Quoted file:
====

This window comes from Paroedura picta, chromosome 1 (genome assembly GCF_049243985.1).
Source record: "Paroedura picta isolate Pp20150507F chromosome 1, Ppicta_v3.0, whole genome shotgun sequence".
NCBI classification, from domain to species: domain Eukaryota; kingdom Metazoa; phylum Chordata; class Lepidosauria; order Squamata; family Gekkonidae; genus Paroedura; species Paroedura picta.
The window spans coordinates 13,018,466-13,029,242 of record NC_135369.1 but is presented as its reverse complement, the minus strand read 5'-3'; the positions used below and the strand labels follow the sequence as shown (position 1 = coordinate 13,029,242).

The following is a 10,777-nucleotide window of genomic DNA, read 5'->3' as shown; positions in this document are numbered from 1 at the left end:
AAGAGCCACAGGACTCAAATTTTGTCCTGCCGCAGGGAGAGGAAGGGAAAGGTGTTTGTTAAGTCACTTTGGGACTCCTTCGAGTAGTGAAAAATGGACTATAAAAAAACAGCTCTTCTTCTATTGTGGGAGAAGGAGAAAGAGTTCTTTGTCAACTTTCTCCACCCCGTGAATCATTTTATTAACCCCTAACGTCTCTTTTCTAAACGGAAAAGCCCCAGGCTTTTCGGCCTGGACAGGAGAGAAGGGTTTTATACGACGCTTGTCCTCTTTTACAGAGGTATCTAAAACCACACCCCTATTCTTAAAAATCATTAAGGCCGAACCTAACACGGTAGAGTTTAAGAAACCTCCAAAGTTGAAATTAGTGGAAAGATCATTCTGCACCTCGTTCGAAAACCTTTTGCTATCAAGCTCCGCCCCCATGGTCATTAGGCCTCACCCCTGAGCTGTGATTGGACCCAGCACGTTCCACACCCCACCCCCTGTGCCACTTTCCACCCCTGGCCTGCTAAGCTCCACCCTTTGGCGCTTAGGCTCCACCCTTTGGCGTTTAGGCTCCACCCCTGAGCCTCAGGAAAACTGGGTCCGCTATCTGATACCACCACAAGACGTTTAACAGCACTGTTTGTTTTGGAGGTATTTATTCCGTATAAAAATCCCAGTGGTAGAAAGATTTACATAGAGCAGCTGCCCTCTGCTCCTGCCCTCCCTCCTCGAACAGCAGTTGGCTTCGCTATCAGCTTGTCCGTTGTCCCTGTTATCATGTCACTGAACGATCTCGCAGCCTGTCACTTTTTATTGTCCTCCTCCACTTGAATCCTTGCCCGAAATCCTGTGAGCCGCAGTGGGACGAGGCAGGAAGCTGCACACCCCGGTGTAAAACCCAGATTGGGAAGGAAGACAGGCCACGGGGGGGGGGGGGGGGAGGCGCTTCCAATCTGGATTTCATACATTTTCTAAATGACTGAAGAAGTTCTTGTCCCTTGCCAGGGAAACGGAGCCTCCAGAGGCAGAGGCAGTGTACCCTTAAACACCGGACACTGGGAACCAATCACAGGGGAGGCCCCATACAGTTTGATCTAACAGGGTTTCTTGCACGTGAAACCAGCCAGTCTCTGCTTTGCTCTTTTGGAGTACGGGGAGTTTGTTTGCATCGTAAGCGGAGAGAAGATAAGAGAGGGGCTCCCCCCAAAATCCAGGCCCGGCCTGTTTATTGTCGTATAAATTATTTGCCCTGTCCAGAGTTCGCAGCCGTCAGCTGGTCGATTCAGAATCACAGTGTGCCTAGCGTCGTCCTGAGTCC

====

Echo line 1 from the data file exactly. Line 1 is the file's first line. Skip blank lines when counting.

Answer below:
This window comes from Paroedura picta, chromosome 1 (genome assembly GCF_049243985.1).